Note: This post includes material and ideas from guest writer Amy Fincher.
Rock climbing might seem like a manly sport, but according to Rockclimbing.com, women have a certain “feminine graciousness and apparent ease” as they move across a rock face. Because of our natural agility, creativity, and determination, climbing is a perfect form of exercise for women.
- It adds strength and balance. Rock climbing requires you to be absolutely aware of your body and its movements. While it does demand a lot from your upper body, your abs and lower body get a great work out, too. In fact, climbing is mostly in the legs; you wouldn’t pull yourself up a ladder.
- It demands full concentration. You can’t zone out when you’re rock climbing the way you can when you’re riding a bike or jogging. Rock climbing requires thought and creativity, so the worries of the day just drift away.
- It invites you to share with other people. It is never safe to go rock climbing alone. At bare minimum, you need a belayer, a person holding the rope that prevents you from falling, or a spotter if you’re bouldering. Rock climbing is a great way to build companionship between friends. It’s a great couples’ sport because it builds trust and communication. And kids as young as four or five can get in on the action, too.
- It moves you out into the great outdoors. While many climbers start in indoor gyms, a love of climbing quickly draws even amateurs outside. The best rock faces often require hiking or even camping to reach and climb. If you’re not into the idea of a long hike, many states have climbs that are accessible by car.
- It forces you to face your fears. Heights are scary. But overcoming such a primordial fear can give you the courage to stare down other fears that might be keeping you from living up to your potential.
If you think you’d like to try rock climbing, there are a few things you ought to keep in mind:
- Rock climbing isn’t a solo sport. You’ll need at least one experienced partner to go climbing with you. Indoor gyms are a great way to meet people who are interested. Give up your embarrassment and ask for help! (Check out indoorclimbing.com to find a gym near you.)
- Rock climbing requires some fairly expensive equipment: shoes, helmets, harnesses, ropes, and carabineers. Join a gym or find a climbing buddy to share equipment with until you’re sure it’s something you enjoy. If you do choose to buy, never buy used safety gear because it may no longer be safe. Shoes, which can be bought used, are a good place to start investing. Next, consider a harness. A well-fitted harness is like a breath of fresh air after wearing a gym harness.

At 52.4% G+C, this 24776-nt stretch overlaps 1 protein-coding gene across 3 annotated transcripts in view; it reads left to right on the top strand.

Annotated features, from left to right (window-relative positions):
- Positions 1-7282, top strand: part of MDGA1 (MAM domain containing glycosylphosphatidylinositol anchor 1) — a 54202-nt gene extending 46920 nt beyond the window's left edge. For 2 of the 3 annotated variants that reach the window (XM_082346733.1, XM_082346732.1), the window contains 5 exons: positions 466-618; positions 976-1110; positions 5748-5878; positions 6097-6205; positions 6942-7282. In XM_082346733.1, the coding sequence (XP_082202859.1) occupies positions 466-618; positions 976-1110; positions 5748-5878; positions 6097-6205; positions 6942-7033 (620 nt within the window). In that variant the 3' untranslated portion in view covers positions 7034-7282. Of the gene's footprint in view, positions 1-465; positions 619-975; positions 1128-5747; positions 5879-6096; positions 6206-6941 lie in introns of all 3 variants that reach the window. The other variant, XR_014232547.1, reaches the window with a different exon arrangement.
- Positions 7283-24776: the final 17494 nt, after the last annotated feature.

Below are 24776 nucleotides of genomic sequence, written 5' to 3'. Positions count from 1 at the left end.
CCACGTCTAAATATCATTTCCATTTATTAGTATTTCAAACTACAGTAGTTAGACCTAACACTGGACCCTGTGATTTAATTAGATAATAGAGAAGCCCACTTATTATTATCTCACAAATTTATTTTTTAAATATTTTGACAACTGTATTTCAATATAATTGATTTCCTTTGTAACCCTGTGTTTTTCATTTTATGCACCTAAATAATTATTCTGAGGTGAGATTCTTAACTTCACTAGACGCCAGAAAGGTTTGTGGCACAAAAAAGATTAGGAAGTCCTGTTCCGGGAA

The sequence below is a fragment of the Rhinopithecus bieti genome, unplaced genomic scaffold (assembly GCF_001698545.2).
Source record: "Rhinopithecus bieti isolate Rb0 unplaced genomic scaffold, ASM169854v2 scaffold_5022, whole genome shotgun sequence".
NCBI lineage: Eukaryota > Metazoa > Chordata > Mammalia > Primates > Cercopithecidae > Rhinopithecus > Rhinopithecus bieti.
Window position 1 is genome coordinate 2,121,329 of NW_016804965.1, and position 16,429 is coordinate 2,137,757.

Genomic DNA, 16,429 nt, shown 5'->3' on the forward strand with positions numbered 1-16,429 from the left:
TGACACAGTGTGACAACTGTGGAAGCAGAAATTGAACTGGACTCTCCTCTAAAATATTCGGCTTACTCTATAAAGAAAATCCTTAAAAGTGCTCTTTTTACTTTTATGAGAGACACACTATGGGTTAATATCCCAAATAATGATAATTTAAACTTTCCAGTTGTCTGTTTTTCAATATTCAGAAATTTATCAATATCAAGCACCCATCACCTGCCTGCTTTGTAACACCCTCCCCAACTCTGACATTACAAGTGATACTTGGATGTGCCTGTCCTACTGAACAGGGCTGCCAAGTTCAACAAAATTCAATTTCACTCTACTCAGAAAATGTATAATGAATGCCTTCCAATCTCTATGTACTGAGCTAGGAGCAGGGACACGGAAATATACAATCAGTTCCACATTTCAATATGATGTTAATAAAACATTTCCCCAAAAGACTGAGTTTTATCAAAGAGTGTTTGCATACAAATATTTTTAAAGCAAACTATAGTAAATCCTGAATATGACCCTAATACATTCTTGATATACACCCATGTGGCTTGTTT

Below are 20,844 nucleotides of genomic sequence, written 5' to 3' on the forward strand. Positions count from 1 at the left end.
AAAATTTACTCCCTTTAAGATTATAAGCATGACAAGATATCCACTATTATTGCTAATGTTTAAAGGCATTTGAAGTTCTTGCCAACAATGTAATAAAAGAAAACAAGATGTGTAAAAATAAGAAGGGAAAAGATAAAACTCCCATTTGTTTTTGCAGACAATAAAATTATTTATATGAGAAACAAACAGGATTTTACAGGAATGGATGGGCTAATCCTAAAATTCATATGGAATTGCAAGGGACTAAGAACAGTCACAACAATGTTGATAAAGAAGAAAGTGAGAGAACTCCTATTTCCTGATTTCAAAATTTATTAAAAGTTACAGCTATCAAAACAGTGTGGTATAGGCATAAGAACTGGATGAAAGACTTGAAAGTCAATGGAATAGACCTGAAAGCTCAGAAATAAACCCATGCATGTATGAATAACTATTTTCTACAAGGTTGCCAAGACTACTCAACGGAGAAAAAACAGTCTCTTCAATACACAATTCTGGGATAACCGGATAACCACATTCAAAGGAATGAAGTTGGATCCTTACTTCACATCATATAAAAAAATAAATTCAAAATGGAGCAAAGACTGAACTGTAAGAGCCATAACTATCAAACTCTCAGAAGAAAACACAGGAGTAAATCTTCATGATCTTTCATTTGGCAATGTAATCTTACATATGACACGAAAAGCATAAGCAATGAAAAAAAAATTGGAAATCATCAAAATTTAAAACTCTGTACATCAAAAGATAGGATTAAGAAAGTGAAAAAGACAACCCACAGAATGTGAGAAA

- If that sounds like too much of an investment, try getting yourself a pair of shoes and head out bouldering—moving horizontally across a rock face that isn’t more than your shoulder-height off the ground. Just remember that you’ll still need someone to spot you in case of accidents.
Ready to get started? Here’s what you can expect at a rock climbing gym:
- Depending on the gym, you will probably want to call ahead and make a reservation. You’re going to need someone to show you the ropes. Consider signing up for an introduction to climbing class. It’s not only the best way to guarantee you’ll have a great belayer, but also a great way to meet new novice climbers. Finding a climbing buddy to be your belayer makes climbing a lot more fun—and a lot less expensive.
- Be prepared to sign a standard liability waiver at the gym. Don’t worry. Indoor climbing is pretty safe, as long as you and your belayer are paying attention.
- Most gyms have shoes and harnesses to rent. Equipment rentals run $7-10. Rock climbing shoes should fit pretty snug. Think about shoes as protection from stubbing your toe and nothing more. Shoe rentals can add up quickly, so consider investing in a pair as soon as you know you’ve enjoy your first couple of climbs.
- Some gyms have auto-belay devices that do a belayer’s job for you. While this equipment makes kids’ birthday parties easier for the staff, don’t let it ruin your first climbing experience—auto-belays offer a lot of upward lift and don’t give you the real experience of pulling yourself up the wall on your own strength.
- Don’t be shy about asking questions! Most rock climbers are extremely enthusiastic about the sport and not afraid to show off their knowledge. Just don’t get intimidated if the five-foot-tall girl you ask for assistance scampers off and climbs a sheer rock face upside down. You’ll have just met my little sister and she’s happy to help.
I’m just an amateur. I strongly suggest you visit a rock climbing gym if you’re interested in rock climbing. Never do anything in a workout that hurts. And make sure you’re healthy enough to exercise.